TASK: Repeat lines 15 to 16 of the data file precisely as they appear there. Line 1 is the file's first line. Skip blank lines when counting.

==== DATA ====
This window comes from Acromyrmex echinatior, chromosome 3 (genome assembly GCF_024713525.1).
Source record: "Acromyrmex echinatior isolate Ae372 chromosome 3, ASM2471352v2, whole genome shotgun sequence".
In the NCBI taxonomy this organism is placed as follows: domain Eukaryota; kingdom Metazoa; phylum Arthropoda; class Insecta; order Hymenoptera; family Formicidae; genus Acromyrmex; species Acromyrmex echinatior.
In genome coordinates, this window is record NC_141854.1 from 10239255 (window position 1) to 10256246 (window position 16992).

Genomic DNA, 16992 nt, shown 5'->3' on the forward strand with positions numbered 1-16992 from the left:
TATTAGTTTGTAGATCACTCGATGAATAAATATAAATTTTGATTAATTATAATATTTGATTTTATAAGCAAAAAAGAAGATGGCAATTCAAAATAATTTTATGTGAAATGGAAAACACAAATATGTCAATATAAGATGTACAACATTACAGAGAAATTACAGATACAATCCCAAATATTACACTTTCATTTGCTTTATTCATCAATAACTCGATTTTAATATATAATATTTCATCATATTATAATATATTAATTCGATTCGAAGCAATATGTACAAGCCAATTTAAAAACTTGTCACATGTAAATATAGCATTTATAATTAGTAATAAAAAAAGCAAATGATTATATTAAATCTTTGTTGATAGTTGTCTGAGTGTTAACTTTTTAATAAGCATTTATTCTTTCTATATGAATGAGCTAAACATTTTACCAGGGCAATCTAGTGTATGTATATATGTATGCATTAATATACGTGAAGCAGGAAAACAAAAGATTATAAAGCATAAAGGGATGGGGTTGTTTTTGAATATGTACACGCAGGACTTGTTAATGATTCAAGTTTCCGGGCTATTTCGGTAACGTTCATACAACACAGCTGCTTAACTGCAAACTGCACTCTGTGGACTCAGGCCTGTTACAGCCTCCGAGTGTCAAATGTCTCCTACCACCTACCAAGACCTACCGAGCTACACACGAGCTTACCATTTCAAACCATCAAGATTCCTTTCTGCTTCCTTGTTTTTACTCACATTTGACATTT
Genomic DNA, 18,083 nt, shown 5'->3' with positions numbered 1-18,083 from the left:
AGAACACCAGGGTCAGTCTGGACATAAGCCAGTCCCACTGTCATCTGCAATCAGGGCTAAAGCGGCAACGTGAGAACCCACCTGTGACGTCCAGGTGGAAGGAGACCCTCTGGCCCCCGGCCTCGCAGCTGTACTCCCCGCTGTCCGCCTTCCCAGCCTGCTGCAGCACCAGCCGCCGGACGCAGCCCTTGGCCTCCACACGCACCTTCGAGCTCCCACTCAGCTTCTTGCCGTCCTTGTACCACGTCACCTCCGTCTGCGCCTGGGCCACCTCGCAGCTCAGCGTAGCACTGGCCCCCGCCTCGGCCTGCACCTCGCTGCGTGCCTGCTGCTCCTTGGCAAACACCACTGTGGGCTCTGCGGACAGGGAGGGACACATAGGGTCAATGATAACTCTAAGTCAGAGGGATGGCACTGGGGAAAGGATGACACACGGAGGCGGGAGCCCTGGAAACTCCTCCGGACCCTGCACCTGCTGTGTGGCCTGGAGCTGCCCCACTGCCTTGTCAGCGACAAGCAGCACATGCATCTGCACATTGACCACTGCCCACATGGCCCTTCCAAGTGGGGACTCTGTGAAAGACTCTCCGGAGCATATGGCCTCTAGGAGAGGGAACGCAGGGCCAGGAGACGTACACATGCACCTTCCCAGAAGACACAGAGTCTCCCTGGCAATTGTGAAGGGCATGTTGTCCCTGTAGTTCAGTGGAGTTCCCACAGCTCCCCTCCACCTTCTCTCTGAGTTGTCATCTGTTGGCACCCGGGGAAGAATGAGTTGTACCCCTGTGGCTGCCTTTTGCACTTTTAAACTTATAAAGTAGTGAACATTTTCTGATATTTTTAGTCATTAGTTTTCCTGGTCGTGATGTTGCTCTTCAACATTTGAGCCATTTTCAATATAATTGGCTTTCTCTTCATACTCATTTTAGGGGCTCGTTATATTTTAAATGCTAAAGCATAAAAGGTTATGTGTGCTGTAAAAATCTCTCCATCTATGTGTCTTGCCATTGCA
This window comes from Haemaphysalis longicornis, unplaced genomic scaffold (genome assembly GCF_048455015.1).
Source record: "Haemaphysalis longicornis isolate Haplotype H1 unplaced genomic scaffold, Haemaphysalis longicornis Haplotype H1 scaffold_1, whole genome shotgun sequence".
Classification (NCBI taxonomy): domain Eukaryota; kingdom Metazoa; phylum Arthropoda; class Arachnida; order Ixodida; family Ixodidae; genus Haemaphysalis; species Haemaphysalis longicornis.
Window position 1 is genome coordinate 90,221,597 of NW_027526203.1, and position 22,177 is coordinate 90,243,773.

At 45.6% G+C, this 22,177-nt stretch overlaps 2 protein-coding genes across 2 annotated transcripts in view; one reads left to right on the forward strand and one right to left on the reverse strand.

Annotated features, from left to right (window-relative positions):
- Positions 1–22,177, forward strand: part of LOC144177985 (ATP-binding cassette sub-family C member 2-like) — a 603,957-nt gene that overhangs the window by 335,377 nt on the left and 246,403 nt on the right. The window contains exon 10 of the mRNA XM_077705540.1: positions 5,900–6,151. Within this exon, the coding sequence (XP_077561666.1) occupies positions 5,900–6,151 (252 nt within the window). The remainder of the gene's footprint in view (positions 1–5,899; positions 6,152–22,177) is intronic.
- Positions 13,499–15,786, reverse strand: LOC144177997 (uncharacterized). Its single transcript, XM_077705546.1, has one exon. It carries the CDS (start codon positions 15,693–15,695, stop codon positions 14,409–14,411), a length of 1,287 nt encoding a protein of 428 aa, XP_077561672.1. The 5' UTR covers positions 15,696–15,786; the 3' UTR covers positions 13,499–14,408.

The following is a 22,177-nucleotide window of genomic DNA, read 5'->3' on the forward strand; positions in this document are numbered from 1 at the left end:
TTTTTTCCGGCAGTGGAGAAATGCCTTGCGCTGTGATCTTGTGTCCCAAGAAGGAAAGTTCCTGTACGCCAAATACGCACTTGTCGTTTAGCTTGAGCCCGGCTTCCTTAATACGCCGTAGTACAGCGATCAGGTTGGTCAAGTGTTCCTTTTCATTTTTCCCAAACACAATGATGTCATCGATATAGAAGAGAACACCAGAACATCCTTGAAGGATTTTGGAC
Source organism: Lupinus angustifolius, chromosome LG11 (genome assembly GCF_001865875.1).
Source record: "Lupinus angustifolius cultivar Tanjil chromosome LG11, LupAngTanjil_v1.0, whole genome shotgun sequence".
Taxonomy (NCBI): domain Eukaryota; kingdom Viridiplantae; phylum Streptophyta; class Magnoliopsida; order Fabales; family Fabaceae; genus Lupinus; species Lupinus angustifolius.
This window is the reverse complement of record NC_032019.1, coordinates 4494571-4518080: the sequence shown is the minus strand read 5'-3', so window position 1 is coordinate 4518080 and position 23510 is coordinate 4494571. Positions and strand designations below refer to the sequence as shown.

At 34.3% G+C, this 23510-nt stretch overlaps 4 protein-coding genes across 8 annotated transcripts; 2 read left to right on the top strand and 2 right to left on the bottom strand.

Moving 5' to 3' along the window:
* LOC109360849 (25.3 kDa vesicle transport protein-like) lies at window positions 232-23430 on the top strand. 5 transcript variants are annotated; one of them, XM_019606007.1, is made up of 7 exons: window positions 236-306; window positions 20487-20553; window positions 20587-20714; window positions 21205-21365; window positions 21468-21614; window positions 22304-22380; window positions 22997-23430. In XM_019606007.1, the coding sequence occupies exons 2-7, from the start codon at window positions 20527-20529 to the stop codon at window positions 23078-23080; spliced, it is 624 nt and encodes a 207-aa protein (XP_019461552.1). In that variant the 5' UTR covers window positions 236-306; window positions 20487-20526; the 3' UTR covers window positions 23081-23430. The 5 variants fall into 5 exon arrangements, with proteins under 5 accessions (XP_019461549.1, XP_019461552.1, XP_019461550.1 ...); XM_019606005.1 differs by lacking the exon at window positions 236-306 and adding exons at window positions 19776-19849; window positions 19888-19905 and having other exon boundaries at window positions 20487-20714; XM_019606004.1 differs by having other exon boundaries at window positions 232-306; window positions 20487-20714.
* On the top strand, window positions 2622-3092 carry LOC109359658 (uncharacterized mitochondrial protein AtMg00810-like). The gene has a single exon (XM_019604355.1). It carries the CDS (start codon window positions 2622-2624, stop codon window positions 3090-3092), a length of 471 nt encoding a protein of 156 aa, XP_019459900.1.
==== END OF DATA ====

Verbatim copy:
- Positions 1–22,177, forward strand: part of LOC144177985 (ATP-binding cassette sub-family C member 2-like) — a 603,957-nt gene that overhangs the window by 335,377 nt on the left and 246,403 nt on the right. The window contains exon 10 of the mRNA XM_077705540.1: positions 5,900–6,151. Within this exon, the coding sequence (XP_077561666.1) occupies positions 5,900–6,151 (252 nt within the window). The remainder of the gene's footprint in view (positions 1–5,899; positions 6,152–22,177) is intronic.
- Positions 13,499–15,786, reverse strand: LOC144177997 (uncharacterized). Its single transcript, XM_077705546.1, has one exon. It carries the CDS (start codon positions 15,693–15,695, stop codon positions 14,409–14,411), a length of 1,287 nt encoding a protein of 428 aa, XP_077561672.1. The 5' UTR covers positions 15,696–15,786; the 3' UTR covers positions 13,499–14,408.